It started suddenly, no sign anything was amiss, just some itching and rashes developing on both of Jay Elston's legs. A trip to his primary care physician in 2012 led to an initial diagnosis of hepatitis, a prescription for antibiotics, and a recommendation to call again if Jay were not feeling better in a few days.

In three days, I couldn't keep anything down. I'd lost 40 pounds in a week. And he said, just go to the ER.

This led to more tests, including a CT scan and the location of a tumor on his pancreas, either adenocarcinoma or neuroendocrine, and a decision of where to go next.

It was too rare what I had. They gave me three choices. The business I was in before, I had dealings with people in Dodge Center, so I knew people up here. And I thought, I'll go to Mayo, because if I get in trouble, I know people up there that can help my wife.

A biopsy at Mayo Clinic in Rochester revealed that Jay had a neuroendocrine tumor in his pancreas.

Neuroendocrine tumors are really a collection of tumors that can arise anywhere, essentially, in the body. But they behave very differently from one person to the next.

The tumor's presentation in patients is so unique that some will experience diarrhea or pain from the tumors, while others will have no symptoms, and the tumors are discovered during an imaging exam for something else. Some tumors are slow growing. Others are aggressive. Neuroendocrine tumors can secrete hormones, which are the source of many of the symptoms patients experience.

They are still a big enigma. And therefore the most common ones, the small bowel neuroendocrine tumors, we really don't have a good understanding why people get them.

Treatment options vary as well, with surgery, chemotherapy, and nuclear medicine therapy among other options. With his diagnosis, Jay had clarity from the beginning.

I was here to fight it from the beginning. And that's what I intend on doing. I want to see my kids graduate. I want to walk my daughter down the aisle. I intend on staying around for a long time.

And it has been a battle. A multidisciplinary team comprising medical oncology, gastroenterology, pulmonary medicine, surgery, radiology, especially nuclear medicine, and pathology has supported Jay through each around.

The care plan never changes, where other places you get a new doctor, they've got a different idea. They decided from the beginning what they were going to do. And that's the same plan that we've carried out through the whole seven years.

Jay's medical oncology team started him on chemotherapy, which shrank the cancer and gave him two years without issues. And then the cancer had spread to his liver. This time, chemotherapy was not effective in bringing his neuroendocrine tumors in check. And another option was needed.

PRRT is a therapy using a radioactive compound that sticks to the neurons and tumor cells. There are three components to it. There is what's called a somatostatin analog, which binds to the receptors of the tumor cells. And then there is a therapeutic radionuclides, or radioactive molecules, which is therapeutic. And then there is almost like a glue that binds these things together. So we inject this into a vein. It circulates around to the body. And it sticks to the tumor cells that express these somatostatin receptors. And then this radiation molecule sits right on the tumor cell and kills the tumor cells with radiation.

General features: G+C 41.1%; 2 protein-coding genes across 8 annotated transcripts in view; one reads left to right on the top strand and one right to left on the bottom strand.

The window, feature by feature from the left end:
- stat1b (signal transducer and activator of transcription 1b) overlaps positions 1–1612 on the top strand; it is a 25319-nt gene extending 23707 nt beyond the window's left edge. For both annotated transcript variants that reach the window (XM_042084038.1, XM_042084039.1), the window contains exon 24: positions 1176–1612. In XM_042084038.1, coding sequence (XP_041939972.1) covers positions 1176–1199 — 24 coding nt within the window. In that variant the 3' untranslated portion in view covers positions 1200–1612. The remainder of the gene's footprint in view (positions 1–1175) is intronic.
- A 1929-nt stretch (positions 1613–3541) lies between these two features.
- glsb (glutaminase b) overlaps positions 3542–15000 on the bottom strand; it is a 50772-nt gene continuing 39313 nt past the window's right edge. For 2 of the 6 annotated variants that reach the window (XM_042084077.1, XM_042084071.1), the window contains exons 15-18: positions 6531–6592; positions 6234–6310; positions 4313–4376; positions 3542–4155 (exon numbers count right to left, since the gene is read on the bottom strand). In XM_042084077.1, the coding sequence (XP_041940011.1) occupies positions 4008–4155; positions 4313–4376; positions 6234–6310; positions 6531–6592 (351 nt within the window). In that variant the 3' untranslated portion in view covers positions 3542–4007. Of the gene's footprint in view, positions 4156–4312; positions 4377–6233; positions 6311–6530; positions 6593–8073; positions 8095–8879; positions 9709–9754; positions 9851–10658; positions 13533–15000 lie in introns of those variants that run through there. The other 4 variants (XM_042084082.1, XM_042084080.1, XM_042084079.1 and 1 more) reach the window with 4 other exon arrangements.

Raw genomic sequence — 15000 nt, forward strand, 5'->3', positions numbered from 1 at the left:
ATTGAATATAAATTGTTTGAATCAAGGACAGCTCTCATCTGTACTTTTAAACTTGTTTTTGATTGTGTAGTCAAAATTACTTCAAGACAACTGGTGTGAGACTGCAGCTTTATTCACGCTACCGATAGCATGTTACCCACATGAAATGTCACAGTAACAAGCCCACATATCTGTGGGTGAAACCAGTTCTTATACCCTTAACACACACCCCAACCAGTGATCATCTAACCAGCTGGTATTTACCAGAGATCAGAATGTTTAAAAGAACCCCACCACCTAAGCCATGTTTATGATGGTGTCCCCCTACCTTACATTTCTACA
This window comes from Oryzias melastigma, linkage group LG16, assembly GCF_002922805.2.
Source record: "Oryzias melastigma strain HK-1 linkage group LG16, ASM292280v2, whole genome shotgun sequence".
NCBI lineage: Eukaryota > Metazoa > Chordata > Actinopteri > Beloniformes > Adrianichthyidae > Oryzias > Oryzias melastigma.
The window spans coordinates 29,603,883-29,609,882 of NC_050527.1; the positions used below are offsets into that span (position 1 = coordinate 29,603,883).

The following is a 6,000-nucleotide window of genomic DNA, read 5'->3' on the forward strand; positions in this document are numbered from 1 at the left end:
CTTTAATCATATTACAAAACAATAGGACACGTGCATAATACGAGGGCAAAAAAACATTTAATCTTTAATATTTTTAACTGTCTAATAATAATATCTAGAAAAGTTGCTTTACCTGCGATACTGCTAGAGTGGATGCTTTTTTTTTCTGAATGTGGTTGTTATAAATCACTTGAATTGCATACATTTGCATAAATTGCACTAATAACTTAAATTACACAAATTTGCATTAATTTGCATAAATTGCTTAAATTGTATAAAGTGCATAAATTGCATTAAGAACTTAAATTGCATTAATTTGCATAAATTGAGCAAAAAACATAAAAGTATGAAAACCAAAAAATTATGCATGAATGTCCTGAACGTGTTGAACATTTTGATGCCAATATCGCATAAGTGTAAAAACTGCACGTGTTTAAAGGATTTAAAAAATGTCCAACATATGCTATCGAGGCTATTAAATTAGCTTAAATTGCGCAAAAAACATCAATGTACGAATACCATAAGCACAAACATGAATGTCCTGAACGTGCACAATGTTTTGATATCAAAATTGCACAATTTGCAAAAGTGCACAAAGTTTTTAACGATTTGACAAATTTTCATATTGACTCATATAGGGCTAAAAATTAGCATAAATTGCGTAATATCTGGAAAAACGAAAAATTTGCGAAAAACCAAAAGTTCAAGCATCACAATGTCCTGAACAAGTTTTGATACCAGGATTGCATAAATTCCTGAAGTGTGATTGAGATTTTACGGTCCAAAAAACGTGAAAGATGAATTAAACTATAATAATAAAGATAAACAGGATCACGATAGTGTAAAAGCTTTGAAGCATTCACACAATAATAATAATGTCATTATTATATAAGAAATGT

The Division of Nuclear Medicine, part of the Department of Radiology uses PET imaging with gallium ga 68 dotatate to locate neuroendocrine tumors and determine whether a patient will respond to lutetium dotatate. Patients receive four doses, each eight weeks apart, with checkups about a month after each infusion. For most patients, improvement in symptom management comes after the second dose. For Jay, the effects of this new treatment were almost immediate.

Doctor Halfdanarson told me before I got the first treatment, don't expect immediate results. It usually takes two rounds before we see anything. Within three or four days, the diarrhea stopped. It had shocked the tumor enough. It quit producing that hormone. And within a week, I was back to normal. It was just amazing.

I think what's absolutely remarkable about his story is the huge improvement in his quality of life. He went from being in and out of the hospital, more days in the hospital than not, because of severe diarrhea and electrolyte abnormalities to being able to do the things that he wanted. So that was really kind of exciting to see somebody have such a big impact following just his first treatment.

It's been a great experience. And when I was in the hospital in Joplin with all this, there was a patient in there. And one of the nurses asked me if I would go talk to him about Mayo. I said, I'll be happy. I'm happy to talk to anybody about Mayo. My family knows that. They probably get tired of hearing about it. Everything runs so much different here than it does at home. And it's just an amazing place.